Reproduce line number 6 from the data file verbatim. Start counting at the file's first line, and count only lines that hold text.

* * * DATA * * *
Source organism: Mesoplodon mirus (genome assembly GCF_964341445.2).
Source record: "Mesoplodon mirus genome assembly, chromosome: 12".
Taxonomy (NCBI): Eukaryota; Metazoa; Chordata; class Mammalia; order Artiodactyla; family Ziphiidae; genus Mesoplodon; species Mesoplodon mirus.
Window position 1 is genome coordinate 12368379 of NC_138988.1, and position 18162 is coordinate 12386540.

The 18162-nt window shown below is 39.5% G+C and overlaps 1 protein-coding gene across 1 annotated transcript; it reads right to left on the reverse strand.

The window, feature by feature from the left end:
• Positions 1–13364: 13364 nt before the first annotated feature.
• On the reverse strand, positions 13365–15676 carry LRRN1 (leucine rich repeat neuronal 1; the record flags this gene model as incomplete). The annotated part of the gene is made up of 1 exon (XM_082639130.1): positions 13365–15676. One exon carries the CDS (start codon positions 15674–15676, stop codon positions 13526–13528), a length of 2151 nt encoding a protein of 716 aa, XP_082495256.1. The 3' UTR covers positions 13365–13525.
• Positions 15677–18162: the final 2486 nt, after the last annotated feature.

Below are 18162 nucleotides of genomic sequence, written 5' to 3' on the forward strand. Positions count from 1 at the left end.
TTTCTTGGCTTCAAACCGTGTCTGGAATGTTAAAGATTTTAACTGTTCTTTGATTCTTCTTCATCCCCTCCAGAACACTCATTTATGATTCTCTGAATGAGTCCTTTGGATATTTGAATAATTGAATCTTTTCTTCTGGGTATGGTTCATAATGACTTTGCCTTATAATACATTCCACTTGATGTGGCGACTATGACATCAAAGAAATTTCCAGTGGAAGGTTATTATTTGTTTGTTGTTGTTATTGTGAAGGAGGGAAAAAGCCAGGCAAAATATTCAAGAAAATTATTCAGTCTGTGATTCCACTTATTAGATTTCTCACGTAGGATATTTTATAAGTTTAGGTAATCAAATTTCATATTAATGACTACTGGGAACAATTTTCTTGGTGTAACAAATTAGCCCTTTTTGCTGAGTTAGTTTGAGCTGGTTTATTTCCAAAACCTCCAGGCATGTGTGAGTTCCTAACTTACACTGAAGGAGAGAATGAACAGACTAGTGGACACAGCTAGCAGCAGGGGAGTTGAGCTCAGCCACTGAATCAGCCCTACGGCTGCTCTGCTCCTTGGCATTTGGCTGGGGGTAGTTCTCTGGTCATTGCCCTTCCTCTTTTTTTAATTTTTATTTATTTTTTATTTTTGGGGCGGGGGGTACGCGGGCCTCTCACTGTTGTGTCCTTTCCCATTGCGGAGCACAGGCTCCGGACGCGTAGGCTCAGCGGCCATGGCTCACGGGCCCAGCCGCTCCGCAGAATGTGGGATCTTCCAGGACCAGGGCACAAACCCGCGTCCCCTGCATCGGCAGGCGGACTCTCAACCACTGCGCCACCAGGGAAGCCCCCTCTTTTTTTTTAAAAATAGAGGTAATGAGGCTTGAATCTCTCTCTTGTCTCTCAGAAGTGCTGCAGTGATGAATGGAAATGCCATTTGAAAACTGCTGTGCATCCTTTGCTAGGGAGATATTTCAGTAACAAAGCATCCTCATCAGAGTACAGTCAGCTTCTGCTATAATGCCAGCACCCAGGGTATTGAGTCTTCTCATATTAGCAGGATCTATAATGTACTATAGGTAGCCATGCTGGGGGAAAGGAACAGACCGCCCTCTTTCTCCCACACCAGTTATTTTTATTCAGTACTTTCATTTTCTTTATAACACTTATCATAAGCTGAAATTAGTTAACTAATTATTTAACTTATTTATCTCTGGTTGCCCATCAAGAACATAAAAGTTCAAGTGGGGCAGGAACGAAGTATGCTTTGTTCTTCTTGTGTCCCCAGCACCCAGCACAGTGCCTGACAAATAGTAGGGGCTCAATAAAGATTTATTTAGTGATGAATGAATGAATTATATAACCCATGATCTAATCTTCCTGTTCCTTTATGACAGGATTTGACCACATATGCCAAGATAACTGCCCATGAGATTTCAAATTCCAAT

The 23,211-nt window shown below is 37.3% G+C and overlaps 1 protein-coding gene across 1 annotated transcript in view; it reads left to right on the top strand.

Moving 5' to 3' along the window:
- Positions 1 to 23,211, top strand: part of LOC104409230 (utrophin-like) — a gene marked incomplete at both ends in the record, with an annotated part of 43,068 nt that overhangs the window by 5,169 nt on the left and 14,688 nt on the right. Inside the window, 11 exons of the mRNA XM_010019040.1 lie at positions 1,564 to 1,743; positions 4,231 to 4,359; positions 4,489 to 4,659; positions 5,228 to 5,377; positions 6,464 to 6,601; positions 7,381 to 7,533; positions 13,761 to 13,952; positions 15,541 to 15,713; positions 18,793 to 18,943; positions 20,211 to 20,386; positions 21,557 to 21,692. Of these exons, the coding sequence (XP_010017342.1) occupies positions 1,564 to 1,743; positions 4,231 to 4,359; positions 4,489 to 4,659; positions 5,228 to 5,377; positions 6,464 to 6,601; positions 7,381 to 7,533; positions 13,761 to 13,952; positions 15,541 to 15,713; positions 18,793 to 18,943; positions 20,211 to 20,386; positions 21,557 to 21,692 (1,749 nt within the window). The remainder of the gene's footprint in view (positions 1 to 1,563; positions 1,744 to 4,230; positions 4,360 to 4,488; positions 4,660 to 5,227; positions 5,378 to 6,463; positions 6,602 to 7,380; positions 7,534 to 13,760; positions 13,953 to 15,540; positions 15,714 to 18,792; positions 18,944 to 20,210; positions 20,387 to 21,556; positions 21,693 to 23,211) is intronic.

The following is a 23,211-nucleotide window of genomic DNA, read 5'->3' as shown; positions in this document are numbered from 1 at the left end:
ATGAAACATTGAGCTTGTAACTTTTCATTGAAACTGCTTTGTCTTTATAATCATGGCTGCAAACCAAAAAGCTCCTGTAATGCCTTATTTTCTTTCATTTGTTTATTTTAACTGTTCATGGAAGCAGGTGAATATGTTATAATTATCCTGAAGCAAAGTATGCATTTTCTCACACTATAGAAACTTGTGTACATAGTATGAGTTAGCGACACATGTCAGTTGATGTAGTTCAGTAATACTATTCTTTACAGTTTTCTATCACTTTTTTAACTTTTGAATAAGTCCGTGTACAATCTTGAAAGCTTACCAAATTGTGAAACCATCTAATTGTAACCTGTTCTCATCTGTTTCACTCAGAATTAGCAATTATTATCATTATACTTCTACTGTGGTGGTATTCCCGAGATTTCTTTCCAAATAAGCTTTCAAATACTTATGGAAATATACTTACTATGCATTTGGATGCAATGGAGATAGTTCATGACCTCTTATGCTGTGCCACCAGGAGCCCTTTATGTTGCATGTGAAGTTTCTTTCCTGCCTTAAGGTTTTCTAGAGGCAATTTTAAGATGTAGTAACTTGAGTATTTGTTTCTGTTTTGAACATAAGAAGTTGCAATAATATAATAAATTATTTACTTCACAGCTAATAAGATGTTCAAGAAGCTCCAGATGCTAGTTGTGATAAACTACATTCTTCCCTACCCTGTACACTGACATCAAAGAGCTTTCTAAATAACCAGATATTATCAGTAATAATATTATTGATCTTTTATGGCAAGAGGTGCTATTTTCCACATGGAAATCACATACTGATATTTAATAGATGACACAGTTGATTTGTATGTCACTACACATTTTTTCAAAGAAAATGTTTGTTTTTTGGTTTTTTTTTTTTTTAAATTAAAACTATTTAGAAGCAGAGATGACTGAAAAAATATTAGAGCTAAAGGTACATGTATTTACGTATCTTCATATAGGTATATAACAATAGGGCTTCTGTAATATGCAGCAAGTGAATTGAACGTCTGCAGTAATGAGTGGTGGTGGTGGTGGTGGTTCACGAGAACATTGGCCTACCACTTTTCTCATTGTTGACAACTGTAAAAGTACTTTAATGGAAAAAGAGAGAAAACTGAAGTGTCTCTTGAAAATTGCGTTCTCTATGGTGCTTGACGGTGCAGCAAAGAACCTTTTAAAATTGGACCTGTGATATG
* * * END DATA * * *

The window, feature by feature from the left end: